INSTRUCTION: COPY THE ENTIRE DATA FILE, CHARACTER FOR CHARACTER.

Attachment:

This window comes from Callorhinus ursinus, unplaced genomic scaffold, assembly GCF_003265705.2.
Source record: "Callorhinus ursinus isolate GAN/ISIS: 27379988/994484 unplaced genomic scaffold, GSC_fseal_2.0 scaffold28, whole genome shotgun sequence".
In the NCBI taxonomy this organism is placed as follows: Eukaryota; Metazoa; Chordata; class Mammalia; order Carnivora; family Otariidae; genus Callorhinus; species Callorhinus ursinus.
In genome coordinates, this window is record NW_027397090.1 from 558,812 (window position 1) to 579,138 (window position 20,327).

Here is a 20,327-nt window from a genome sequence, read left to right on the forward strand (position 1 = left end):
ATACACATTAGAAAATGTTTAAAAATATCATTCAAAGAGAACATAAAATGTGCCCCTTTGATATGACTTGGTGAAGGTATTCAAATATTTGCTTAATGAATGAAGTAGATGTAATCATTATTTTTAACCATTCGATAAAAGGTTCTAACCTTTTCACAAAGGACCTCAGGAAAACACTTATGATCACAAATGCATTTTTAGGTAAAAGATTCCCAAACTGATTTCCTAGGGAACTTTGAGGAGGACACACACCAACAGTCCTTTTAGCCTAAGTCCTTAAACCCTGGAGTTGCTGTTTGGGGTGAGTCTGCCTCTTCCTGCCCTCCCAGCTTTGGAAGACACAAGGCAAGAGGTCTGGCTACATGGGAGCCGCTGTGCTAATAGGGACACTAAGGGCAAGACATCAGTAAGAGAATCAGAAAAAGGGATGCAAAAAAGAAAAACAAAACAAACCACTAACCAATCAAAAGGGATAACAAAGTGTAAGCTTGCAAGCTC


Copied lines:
This window comes from Callorhinus ursinus, unplaced genomic scaffold, assembly GCF_003265705.2.
Source record: "Callorhinus ursinus isolate GAN/ISIS: 27379988/994484 unplaced genomic scaffold, GSC_fseal_2.0 scaffold28, whole genome shotgun sequence".
In the NCBI taxonomy this organism is placed as follows: Eukaryota; Metazoa; Chordata; class Mammalia; order Carnivora; family Otariidae; genus Callorhinus; species Callorhinus ursinus.
In genome coordinates, this window is record NW_027397090.1 from 558,812 (window position 1) to 579,138 (window position 20,327).

Here is a 20,327-nt window from a genome sequence, read left to right on the forward strand (position 1 = left end):
ATACACATTAGAAAATGTTTAAAAATATCATTCAAAGAGAACATAAAATGTGCCCCTTTGATATGACTTGGTGAAGGTATTCAAATATTTGCTTAATGAATGAAGTAGATGTAATCATTATTTTTAACCATTCGATAAAAGGTTCTAACCTTTTCACAAAGGACCTCAGGAAAACACTTATGATCACAAATGCATTTTTAGGTAAAAGATTCCCAAACTGATTTCCTAGGGAACTTTGAGGAGGACACACACCAACAGTCCTTTTAGCCTAAGTCCTTAAACCCTGGAGTTGCTGTTTGGGGTGAGTCTGCCTCTTCCTGCCCTCCCAGCTTTGGAAGACACAAGGCAAGAGGTCTGGCTACATGGGAGCCGCTGTGCTAATAGGGACACTAAGGGCAAGACATCAGTAAGAGAATCAGAAAAAGGGATGCAAAAAAGAAAAACAAAACAAACCACTAACCAATCAAAAGGGATAACAAAGTGTAAGCTTGCAAGCTC